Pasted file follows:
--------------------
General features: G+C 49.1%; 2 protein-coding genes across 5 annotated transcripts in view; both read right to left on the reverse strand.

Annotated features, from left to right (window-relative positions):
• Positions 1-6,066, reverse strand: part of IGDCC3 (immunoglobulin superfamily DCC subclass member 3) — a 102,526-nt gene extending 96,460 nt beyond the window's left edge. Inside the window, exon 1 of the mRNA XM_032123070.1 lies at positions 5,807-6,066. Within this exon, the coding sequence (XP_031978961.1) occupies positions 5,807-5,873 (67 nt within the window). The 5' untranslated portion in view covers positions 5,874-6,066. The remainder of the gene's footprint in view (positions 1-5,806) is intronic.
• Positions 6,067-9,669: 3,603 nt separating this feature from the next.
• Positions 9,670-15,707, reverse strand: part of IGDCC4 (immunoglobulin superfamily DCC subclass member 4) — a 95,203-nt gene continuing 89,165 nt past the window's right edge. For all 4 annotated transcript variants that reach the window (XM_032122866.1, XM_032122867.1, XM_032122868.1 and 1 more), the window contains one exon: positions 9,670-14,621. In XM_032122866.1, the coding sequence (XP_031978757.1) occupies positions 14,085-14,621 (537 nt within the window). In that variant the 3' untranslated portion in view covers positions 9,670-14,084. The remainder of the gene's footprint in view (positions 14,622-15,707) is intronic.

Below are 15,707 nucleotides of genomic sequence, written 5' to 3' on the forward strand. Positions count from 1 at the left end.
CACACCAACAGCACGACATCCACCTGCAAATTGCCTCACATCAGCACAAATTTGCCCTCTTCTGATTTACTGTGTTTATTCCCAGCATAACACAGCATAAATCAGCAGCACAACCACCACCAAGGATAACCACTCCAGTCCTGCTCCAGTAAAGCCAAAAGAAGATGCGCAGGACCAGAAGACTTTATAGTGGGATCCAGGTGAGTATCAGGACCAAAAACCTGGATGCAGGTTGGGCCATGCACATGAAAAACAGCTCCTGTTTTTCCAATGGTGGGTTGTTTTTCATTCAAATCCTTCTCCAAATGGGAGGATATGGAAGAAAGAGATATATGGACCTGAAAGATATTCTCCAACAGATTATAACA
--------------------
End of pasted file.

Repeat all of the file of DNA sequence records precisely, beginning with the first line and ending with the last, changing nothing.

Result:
General features: G+C 49.1%; 2 protein-coding genes across 5 annotated transcripts in view; both read right to left on the reverse strand.

Annotated features, from left to right (window-relative positions):
• Positions 1-6,066, reverse strand: part of IGDCC3 (immunoglobulin superfamily DCC subclass member 3) — a 102,526-nt gene extending 96,460 nt beyond the window's left edge. Inside the window, exon 1 of the mRNA XM_032123070.1 lies at positions 5,807-6,066. Within this exon, the coding sequence (XP_031978961.1) occupies positions 5,807-5,873 (67 nt within the window). The 5' untranslated portion in view covers positions 5,874-6,066. The remainder of the gene's footprint in view (positions 1-5,806) is intronic.
• Positions 6,067-9,669: 3,603 nt separating this feature from the next.
• Positions 9,670-15,707, reverse strand: part of IGDCC4 (immunoglobulin superfamily DCC subclass member 4) — a 95,203-nt gene continuing 89,165 nt past the window's right edge. For all 4 annotated transcript variants that reach the window (XM_032122866.1, XM_032122867.1, XM_032122868.1 and 1 more), the window contains one exon: positions 9,670-14,621. In XM_032122866.1, the coding sequence (XP_031978757.1) occupies positions 14,085-14,621 (537 nt within the window). In that variant the 3' untranslated portion in view covers positions 9,670-14,084. The remainder of the gene's footprint in view (positions 14,622-15,707) is intronic.

Below are 15,707 nucleotides of genomic sequence, written 5' to 3' on the forward strand. Positions count from 1 at the left end.
CACACCAACAGCACGACATCCACCTGCAAATTGCCTCACATCAGCACAAATTTGCCCTCTTCTGATTTACTGTGTTTATTCCCAGCATAACACAGCATAAATCAGCAGCACAACCACCACCAAGGATAACCACTCCAGTCCTGCTCCAGTAAAGCCAAAAGAAGATGCGCAGGACCAGAAGACTTTATAGTGGGATCCAGGTGAGTATCAGGACCAAAAACCTGGATGCAGGTTGGGCCATGCACATGAAAAACAGCTCCTGTTTTTCCAATGGTGGGTTGTTTTTCATTCAAATCCTTCTCCAAATGGGAGGATATGGAAGAAAGAGATATATGGACCTGAAAGATATTCTCCAACAGATTATAACA